BR, breast reconstruction; NFS, not further specified; R, retrospective; P, prospective; BMI, body mass index; DIEP, deep inferior epigastric perforator; PTRAM, pedicled transverse rectus abdominis musculocutaneous; FTRAM, free transverse rectus abdominis musculocutaneous; SIE, superficial inferior epigastric; TE, tissue expander followed by implant; DI, direct-to-implant; UMCG, University Medical Center Groningen; SIEA, superficial inferior epigastric artery; TMG, transverse myocutaneous gracilis; LD, latissimus dorsi; TRAM, transverse rectus abdominis musculocutaneous; IO, implant only.
*Follow-up = time between reconstructive surgery and administration of postoperative BREAST-Q.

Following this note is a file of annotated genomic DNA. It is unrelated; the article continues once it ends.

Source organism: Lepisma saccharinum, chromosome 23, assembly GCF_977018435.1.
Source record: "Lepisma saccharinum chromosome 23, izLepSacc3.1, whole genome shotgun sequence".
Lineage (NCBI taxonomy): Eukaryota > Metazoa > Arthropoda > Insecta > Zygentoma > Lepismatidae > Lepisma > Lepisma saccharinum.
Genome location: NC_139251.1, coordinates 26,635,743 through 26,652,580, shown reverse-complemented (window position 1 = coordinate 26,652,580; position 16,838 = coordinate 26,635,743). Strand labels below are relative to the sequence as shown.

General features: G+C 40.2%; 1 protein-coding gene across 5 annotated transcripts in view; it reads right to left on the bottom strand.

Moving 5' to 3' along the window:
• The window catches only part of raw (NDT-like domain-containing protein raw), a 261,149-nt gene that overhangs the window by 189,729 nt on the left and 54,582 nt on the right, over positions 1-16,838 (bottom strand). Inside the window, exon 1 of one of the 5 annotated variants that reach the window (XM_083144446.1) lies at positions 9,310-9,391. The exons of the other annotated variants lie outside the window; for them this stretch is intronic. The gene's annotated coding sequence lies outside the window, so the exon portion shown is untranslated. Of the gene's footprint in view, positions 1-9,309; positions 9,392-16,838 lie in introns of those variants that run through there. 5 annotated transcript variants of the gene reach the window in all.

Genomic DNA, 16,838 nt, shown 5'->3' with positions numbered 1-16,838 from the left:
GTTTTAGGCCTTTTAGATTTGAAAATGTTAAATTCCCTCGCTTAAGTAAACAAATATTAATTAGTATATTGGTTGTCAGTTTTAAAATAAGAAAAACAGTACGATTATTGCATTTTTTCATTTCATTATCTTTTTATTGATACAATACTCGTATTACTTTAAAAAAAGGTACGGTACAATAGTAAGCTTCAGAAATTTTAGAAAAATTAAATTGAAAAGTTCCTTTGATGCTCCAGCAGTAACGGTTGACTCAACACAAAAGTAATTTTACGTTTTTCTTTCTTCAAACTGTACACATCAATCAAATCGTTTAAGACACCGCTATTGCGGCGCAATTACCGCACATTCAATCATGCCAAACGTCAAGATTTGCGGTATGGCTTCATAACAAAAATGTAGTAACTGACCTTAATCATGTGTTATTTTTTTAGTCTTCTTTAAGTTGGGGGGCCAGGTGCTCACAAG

The overall mean age of all patients included in this analysis was 51.4 ± 3.8 years (Table 2). Four studies investigated the age of the breast reconstruction groups and found that women undergoing autologous breast reconstruction (range overall mean, 51 to 52.3 years) were slightly older in all four studies compared with the women undergoing alloplastic breast reconstruction (range overall mean, 44 to 50 years). As for body mass index, one study focused specifically on thin patients and therefore the mean body mass index was lower among the patients included in that study (alloplastic, 20.3 kg/m2; autologous, 21.2 kg/m2)17 compared to the patients included in the remaining studies (overall mean range, 23.5 to 25.9 kg/m2 for the alloplastic group and 26.0 to 30.2 kg/m2 for the autologous group). Eight studies reported data on smoking, and a large variety in incidence was found among the studies (2.7 to 31.8 percent). The overall complication incidence was high (15.7 to 46.6 percent), and was reported in four studies.15,16,21,22 Five studies reported complication incidence for autologous versus alloplastic breast reconstruction, which mostly showed a higher overall incidence for the autologous group (overall mean range, 29.2 to 46.6 percent versus 15.8 to 31.1 percent for alloplastic breast reconstruction).7,10,15,22,25 However, when looking at the percentage of the overall complications that were major or led to reconstructive failure, the percentages were higher among the alloplastic group compared with the autologous group (overall mean range, 60 to 83 percent versus 30 to 60 percent). The studies included reported major complications as complications for which readmission or surgical exploration was necessary.